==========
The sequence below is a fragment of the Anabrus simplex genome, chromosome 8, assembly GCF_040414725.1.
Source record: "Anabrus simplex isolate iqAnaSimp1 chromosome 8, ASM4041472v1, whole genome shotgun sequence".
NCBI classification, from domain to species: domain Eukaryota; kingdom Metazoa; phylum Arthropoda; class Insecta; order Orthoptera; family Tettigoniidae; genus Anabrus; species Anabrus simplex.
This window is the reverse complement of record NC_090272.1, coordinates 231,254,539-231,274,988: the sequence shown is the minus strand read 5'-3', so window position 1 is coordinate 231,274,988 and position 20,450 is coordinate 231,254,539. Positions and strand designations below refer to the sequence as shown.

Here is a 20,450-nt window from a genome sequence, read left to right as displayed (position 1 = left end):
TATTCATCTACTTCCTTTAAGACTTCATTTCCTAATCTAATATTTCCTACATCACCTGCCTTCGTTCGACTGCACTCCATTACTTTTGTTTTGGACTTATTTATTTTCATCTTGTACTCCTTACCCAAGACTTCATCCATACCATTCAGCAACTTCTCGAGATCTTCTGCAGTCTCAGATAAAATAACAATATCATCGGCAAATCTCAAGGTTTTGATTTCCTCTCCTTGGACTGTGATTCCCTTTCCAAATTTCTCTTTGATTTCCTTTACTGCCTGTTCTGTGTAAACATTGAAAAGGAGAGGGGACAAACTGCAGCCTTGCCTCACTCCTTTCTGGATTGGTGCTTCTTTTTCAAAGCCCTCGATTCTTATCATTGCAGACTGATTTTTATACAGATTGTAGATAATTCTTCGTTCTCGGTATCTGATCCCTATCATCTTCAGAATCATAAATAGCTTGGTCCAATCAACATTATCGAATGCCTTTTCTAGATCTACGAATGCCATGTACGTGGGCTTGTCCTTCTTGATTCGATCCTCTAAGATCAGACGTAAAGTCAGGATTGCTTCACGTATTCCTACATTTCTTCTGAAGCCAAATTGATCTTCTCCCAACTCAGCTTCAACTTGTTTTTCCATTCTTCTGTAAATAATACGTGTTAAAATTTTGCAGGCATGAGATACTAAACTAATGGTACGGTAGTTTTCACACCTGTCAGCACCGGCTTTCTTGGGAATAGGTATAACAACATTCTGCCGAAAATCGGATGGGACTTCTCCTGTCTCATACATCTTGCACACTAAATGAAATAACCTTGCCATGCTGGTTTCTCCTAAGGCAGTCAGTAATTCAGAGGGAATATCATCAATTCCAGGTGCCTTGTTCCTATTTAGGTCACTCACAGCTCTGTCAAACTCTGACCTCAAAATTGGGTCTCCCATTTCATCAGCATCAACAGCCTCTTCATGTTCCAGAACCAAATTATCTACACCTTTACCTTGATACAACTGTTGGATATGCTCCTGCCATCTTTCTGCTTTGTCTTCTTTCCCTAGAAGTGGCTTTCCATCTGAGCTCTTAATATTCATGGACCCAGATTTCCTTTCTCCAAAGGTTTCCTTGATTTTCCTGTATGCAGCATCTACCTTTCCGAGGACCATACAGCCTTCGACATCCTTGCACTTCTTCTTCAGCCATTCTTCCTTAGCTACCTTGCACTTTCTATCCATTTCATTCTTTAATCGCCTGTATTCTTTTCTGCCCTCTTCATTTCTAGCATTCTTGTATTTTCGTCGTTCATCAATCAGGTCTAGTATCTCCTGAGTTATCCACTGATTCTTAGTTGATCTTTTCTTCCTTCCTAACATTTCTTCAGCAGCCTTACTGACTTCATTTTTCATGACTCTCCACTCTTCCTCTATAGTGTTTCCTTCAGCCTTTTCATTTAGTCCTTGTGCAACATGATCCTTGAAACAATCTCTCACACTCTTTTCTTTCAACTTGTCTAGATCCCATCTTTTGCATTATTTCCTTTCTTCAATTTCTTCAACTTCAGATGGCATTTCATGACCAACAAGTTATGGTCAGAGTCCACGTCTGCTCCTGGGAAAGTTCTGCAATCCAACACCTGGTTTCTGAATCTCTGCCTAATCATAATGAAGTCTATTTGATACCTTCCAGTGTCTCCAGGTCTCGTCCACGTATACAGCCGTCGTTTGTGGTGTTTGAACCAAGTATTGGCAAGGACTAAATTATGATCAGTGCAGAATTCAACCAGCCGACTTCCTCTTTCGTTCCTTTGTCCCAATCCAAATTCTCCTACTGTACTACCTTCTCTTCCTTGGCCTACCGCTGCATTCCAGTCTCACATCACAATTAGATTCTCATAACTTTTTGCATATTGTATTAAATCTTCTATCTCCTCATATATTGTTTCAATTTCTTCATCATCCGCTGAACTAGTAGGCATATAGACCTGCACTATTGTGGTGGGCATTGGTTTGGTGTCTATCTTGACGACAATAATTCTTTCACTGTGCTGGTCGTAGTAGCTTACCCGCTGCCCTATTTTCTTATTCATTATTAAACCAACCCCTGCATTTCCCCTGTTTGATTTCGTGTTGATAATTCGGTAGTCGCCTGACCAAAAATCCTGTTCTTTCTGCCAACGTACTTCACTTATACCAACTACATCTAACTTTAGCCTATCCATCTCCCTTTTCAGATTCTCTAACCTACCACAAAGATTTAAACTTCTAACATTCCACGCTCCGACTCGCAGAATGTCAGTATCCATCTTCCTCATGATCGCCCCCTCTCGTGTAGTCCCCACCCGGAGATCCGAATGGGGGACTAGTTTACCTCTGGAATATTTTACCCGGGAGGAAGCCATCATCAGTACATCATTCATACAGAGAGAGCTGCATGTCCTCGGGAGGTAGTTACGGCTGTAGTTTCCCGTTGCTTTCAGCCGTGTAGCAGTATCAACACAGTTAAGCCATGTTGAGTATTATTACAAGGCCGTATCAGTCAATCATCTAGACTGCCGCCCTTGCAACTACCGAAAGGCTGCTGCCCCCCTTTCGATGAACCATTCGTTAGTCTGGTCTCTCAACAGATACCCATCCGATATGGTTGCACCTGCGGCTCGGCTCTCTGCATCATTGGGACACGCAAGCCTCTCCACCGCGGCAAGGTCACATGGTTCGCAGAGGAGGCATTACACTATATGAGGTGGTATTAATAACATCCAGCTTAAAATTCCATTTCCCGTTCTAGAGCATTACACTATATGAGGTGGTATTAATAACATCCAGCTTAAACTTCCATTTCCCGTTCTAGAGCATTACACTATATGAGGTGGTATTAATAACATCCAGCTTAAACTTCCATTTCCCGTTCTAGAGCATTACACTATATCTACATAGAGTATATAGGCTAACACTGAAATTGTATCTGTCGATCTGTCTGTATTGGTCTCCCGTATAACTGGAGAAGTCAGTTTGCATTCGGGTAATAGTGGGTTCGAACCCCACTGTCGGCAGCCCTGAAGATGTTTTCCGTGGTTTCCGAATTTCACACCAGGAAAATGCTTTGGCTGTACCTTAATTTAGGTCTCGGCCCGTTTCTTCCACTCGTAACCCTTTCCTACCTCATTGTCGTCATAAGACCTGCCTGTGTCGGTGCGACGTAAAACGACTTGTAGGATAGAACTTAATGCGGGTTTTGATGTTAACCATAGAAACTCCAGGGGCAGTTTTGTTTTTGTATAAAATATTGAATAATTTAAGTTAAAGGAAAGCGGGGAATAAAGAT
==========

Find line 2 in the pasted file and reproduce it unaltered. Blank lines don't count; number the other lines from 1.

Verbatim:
Source record: "Anabrus simplex isolate iqAnaSimp1 chromosome 8, ASM4041472v1, whole genome shotgun sequence".